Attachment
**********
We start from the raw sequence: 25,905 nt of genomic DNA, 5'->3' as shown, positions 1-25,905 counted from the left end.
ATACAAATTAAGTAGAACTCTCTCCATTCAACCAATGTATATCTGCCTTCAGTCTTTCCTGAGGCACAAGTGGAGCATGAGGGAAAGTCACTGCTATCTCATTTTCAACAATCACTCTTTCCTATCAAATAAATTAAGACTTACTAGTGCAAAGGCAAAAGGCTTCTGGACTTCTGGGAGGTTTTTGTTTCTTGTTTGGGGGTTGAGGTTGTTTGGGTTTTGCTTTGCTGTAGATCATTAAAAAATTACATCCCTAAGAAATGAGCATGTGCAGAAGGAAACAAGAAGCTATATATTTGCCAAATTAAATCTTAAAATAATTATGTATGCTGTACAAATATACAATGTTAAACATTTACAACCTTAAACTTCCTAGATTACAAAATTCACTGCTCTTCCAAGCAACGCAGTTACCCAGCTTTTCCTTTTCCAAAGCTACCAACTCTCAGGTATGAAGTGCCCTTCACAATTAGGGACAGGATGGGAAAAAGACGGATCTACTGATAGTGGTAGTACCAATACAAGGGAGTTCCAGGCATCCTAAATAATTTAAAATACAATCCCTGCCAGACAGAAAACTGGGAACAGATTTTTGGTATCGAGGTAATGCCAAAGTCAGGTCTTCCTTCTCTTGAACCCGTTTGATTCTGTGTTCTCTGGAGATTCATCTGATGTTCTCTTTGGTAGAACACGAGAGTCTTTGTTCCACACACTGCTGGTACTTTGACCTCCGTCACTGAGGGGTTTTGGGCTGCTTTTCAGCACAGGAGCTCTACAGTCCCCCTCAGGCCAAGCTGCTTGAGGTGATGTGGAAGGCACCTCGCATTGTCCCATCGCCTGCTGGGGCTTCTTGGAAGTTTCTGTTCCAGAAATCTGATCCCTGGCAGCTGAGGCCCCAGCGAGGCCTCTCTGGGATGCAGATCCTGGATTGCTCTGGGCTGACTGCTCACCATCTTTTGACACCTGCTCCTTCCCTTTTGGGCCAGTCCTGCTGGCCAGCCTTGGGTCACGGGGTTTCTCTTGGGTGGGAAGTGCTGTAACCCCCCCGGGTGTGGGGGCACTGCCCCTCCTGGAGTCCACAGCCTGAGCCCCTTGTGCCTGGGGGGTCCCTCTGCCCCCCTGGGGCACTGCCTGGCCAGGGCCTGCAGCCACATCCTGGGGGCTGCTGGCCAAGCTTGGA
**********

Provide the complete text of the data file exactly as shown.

We start from the raw sequence: 25,905 nt of genomic DNA, 5'->3' as shown, positions 1-25,905 counted from the left end.
ATACAAATTAAGTAGAACTCTCTCCATTCAACCAATGTATATCTGCCTTCAGTCTTTCCTGAGGCACAAGTGGAGCATGAGGGAAAGTCACTGCTATCTCATTTTCAACAATCACTCTTTCCTATCAAATAAATTAAGACTTACTAGTGCAAAGGCAAAAGGCTTCTGGACTTCTGGGAGGTTTTTGTTTCTTGTTTGGGGGTTGAGGTTGTTTGGGTTTTGCTTTGCTGTAGATCATTAAAAAATTACATCCCTAAGAAATGAGCATGTGCAGAAGGAAACAAGAAGCTATATATTTGCCAAATTAAATCTTAAAATAATTATGTATGCTGTACAAATATACAATGTTAAACATTTACAACCTTAAACTTCCTAGATTACAAAATTCACTGCTCTTCCAAGCAACGCAGTTACCCAGCTTTTCCTTTTCCAAAGCTACCAACTCTCAGGTATGAAGTGCCCTTCACAATTAGGGACAGGATGGGAAAAAGACGGATCTACTGATAGTGGTAGTACCAATACAAGGGAGTTCCAGGCATCCTAAATAATTTAAAATACAATCCCTGCCAGACAGAAAACTGGGAACAGATTTTTGGTATCGAGGTAATGCCAAAGTCAGGTCTTCCTTCTCTTGAACCCGTTTGATTCTGTGTTCTCTGGAGATTCATCTGATGTTCTCTTTGGTAGAACACGAGAGTCTTTGTTCCACACACTGCTGGTACTTTGACCTCCGTCACTGAGGGGTTTTGGGCTGCTTTTCAGCACAGGAGCTCTACAGTCCCCCTCAGGCCAAGCTGCTTGAGGTGATGTGGAAGGCACCTCGCATTGTCCCATCGCCTGCTGGGGCTTCTTGGAAGTTTCTGTTCCAGAAATCTGATCCCTGGCAGCTGAGGCCCCAGCGAGGCCTCTCTGGGATGCAGATCCTGGATTGCTCTGGGCTGACTGCTCACCATCTTTTGACACCTGCTCCTTCCCTTTTGGGCCAGTCCTGCTGGCCAGCCTTGGGTCACGGGGTTTCTCTTGGGTGGGAAGTGCTGTAACCCCCCCGGGTGTGGGGGCACTGCCCCTCCTGGAGTCCACAGCCTGAGCCCCTTGTGCCTGGGGGGTCCCTCTGCCCCCCTGGGGCACTGCCTGGCCAGGGCCTGCAGCCACATCCTGGGGGCTGCTGGCCAAGCTTGGA